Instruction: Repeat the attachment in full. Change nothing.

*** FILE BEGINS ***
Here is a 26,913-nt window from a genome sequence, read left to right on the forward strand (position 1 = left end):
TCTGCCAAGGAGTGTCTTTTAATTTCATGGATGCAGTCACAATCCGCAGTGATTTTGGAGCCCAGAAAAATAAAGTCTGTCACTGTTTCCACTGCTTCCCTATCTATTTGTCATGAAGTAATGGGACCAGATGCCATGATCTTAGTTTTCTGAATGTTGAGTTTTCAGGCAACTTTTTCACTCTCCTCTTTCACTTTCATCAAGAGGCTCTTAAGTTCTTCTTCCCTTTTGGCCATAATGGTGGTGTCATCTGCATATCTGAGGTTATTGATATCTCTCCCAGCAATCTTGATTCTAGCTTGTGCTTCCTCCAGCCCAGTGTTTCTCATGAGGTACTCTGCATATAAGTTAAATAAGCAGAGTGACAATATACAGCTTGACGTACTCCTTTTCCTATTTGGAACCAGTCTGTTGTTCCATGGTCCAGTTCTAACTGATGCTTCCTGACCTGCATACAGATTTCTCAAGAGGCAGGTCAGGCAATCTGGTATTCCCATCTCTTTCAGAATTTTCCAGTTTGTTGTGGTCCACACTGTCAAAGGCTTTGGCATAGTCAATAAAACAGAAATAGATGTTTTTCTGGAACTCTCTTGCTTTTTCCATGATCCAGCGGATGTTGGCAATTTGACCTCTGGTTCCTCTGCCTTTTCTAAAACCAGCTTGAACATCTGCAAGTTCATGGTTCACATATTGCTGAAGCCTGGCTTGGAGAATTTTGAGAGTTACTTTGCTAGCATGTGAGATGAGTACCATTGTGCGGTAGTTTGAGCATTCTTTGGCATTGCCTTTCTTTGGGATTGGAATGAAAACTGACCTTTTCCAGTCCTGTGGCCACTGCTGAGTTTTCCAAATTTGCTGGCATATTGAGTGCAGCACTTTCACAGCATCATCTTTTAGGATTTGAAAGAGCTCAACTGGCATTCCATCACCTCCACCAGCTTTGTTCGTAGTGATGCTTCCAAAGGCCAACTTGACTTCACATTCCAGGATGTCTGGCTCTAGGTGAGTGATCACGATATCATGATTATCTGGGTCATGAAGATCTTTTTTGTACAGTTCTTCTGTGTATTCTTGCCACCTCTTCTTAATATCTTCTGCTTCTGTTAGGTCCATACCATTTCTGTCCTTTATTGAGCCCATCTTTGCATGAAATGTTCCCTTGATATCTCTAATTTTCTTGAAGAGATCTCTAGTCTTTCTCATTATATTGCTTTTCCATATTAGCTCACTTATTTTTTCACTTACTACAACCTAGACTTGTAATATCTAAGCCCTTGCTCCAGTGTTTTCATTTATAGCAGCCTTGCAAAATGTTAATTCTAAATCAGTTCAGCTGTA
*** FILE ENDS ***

Here is a 26,913-nt window from a genome sequence, read left to right on the forward strand (position 1 = left end):
TCTGCCAAGGAGTGTCTTTTAATTTCATGGATGCAGTCACAATCCGCAGTGATTTTGGAGCCCAGAAAAATAAAGTCTGTCACTGTTTCCACTGCTTCCCTATCTATTTGTCATGAAGTAATGGGACCAGATGCCATGATCTTAGTTTTCTGAATGTTGAGTTTTCAGGCAACTTTTTCACTCTCCTCTTTCACTTTCATCAAGAGGCTCTTAAGTTCTTCTTCCCTTTTGGCCATAATGGTGGTGTCATCTGCATATCTGAGGTTATTGATATCTCTCCCAGCAATCTTGATTCTAGCTTGTGCTTCCTCCAGCCCAGTGTTTCTCATGAGGTACTCTGCATATAAGTTAAATAAGCAGAGTGACAATATACAGCTTGACGTACTCCTTTTCCTATTTGGAACCAGTCTGTTGTTCCATGGTCCAGTTCTAACTGATGCTTCCTGACCTGCATACAGATTTCTCAAGAGGCAGGTCAGGCAATCTGGTATTCCCATCTCTTTCAGAATTTTCCAGTTTGTTGTGGTCCACACTGTCAAAGGCTTTGGCATAGTCAATAAAACAGAAATAGATGTTTTTCTGGAACTCTCTTGCTTTTTCCATGATCCAGCGGATGTTGGCAATTTGACCTCTGGTTCCTCTGCCTTTTCTAAAACCAGCTTGAACATCTGCAAGTTCATGGTTCACATATTGCTGAAGCCTGGCTTGGAGAATTTTGAGAGTTACTTTGCTAGCATGTGAGATGAGTACCATTGTGCGGTAGTTTGAGCATTCTTTGGCATTGCCTTTCTTTGGGATTGGAATGAAAACTGACCTTTTCCAGTCCTGTGGCCACTGCTGAGTTTTCCAAATTTGCTGGCATATTGAGTGCAGCACTTTCACAGCATCATCTTTTAGGATTTGAAAGAGCTCAACTGGCATTCCATCACCTCCACCAGCTTTGTTCGTAGTGATGCTTCCAAAGGCCAACTTGACTTCACATTCCAGGATGTCTGGCTCTAGGTGAGTGATCACGATATCATGATTATCTGGGTCATGAAGATCTTTTTTGTACAGTTCTTCTGTGTATTCTTGCCACCTCTTCTTAATATCTTCTGCTTCTGTTAGGTCCATACCATTTCTGTCCTTTATTGAGCCCATCTTTGCATGAAATGTTCCCTTGATATCTCTAATTTTCTTGAAGAGATCTCTAGTCTTTCTCATTATATTGCTTTTCCATATTAGCTCACTTATTTTTTCACTTACTACAACCTAGACTTGTAATATCTAAGCCCTTGCTCCAGTGTTTTCATTTATAGCAGCCTTGCAAAATGTTAATTCTAAATCAGTTCAGCTGTA